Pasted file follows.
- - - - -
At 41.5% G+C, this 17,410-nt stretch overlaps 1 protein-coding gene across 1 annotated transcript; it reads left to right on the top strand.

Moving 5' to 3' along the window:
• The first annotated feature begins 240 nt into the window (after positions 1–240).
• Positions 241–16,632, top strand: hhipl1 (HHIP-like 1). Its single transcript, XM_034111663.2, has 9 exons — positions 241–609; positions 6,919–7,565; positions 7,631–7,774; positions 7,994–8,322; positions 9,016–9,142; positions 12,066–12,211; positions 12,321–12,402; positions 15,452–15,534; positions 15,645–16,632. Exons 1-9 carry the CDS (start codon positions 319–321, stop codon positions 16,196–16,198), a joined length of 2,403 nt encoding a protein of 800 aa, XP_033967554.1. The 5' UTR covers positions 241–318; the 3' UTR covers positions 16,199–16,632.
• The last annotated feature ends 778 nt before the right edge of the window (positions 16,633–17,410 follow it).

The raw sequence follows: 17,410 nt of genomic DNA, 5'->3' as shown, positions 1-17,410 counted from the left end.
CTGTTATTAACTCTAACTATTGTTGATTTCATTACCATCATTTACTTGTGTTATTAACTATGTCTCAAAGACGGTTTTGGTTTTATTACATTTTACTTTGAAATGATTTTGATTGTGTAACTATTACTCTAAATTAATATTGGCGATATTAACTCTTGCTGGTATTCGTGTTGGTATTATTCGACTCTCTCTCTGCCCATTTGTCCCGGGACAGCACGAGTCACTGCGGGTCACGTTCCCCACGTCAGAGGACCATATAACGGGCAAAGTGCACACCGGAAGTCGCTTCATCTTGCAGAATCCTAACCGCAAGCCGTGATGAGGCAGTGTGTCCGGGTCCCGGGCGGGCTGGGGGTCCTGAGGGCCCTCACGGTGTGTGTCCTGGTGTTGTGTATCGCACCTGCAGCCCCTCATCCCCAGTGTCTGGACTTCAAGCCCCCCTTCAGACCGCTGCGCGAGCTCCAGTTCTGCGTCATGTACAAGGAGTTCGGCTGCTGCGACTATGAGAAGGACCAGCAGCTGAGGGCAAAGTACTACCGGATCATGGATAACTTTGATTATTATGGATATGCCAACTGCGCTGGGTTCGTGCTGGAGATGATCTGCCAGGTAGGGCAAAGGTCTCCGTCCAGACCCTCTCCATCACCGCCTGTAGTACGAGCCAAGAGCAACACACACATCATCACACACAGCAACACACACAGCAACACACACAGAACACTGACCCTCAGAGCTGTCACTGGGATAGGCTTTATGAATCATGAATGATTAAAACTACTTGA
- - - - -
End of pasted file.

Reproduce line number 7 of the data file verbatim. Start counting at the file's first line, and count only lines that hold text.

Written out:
CTGTTATTAACTCTAACTATTGTTGATTTCATTACCATCATTTACTTGTGTTATTAACTATGTCTCAAAGACGGTTTTGGTTTTATTACATTTTACTTTGAAATGATTTTGATTGTGTAACTATTACTCTAAATTAATATTGGCGATATTAACTCTTGCTGGTATTCGTGTTGGTATTATTCGACTCTCTCTCTGCCCATTTGTCCCGGGACAGCACGAGTCACTGCGGGTCACGTTCCCCACGTCAGAGGACCATATAACGGGCAAAGTGCACACCGGAAGTCGCTTCATCTTGCAGAATCCTAACCGCAAGCCGTGATGAGGCAGTGTGTCCGGGTCCCGGGCGGGCTGGGGGTCCTGAGGGCCCTCACGGTGTGTGTCCTGGTGTTGTGTATCGCACCTGCAGCCCCTCATCCCCAGTGTCTGGACTTCAAGCCCCCCTTCAGACCGCTGCGCGAGCTCCAGTTCTGCGTCATGTACAAGGAGTTCGGCTGCTGCGACTATGAGAAGGACCAGCAGCTGAGGGCAAAGTACTACCGGATCATGGATAACTTTGATTATTATGGATATGCCAACTGCGCTGGGTTCGTGCTGGAGATGATCTGCCAGGTAGGGCAAAGGTCTCCGTCCAGACCCTCTCCATCACCGCCTGTAGTACGAGCCAAGAGCAACACACACATCATCACACACAGCAACACACACAGCAACACACACAGAACACTGACCCTCAGAGCTGTCACTGGGATAGGCTTTATGAATCATGAATGATTAAAACTACTTGA